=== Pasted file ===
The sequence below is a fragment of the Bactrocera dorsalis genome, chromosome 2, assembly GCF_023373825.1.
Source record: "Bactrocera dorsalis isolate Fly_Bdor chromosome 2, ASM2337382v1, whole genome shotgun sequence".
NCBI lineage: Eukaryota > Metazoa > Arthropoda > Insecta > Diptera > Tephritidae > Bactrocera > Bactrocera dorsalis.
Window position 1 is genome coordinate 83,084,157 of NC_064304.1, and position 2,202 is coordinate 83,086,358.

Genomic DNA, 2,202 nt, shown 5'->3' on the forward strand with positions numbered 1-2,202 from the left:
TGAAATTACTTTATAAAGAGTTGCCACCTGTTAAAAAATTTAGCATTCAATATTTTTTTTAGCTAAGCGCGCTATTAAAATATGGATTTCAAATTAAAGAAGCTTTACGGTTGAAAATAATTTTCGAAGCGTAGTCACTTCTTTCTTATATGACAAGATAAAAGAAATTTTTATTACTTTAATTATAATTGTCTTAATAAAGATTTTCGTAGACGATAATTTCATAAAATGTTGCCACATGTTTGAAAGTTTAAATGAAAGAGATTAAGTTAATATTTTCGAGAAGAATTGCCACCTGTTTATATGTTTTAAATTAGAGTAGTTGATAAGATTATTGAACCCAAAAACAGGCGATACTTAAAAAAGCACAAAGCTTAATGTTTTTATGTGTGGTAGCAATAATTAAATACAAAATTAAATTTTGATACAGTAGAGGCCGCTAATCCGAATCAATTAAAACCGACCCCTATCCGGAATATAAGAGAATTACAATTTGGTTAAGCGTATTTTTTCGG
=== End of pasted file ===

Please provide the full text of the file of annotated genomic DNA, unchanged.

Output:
The sequence below is a fragment of the Bactrocera dorsalis genome, chromosome 2, assembly GCF_023373825.1.
Source record: "Bactrocera dorsalis isolate Fly_Bdor chromosome 2, ASM2337382v1, whole genome shotgun sequence".
NCBI lineage: Eukaryota > Metazoa > Arthropoda > Insecta > Diptera > Tephritidae > Bactrocera > Bactrocera dorsalis.
Window position 1 is genome coordinate 83,084,157 of NC_064304.1, and position 2,202 is coordinate 83,086,358.

Genomic DNA, 2,202 nt, shown 5'->3' on the forward strand with positions numbered 1-2,202 from the left:
TGAAATTACTTTATAAAGAGTTGCCACCTGTTAAAAAATTTAGCATTCAATATTTTTTTTAGCTAAGCGCGCTATTAAAATATGGATTTCAAATTAAAGAAGCTTTACGGTTGAAAATAATTTTCGAAGCGTAGTCACTTCTTTCTTATATGACAAGATAAAAGAAATTTTTATTACTTTAATTATAATTGTCTTAATAAAGATTTTCGTAGACGATAATTTCATAAAATGTTGCCACATGTTTGAAAGTTTAAATGAAAGAGATTAAGTTAATATTTTCGAGAAGAATTGCCACCTGTTTATATGTTTTAAATTAGAGTAGTTGATAAGATTATTGAACCCAAAAACAGGCGATACTTAAAAAAGCACAAAGCTTAATGTTTTTATGTGTGGTAGCAATAATTAAATACAAAATTAAATTTTGATACAGTAGAGGCCGCTAATCCGAATCAATTAAAACCGACCCCTATCCGGAATATAAGAGAATTACAATTTGGTTAAGCGTATTTTTTCGG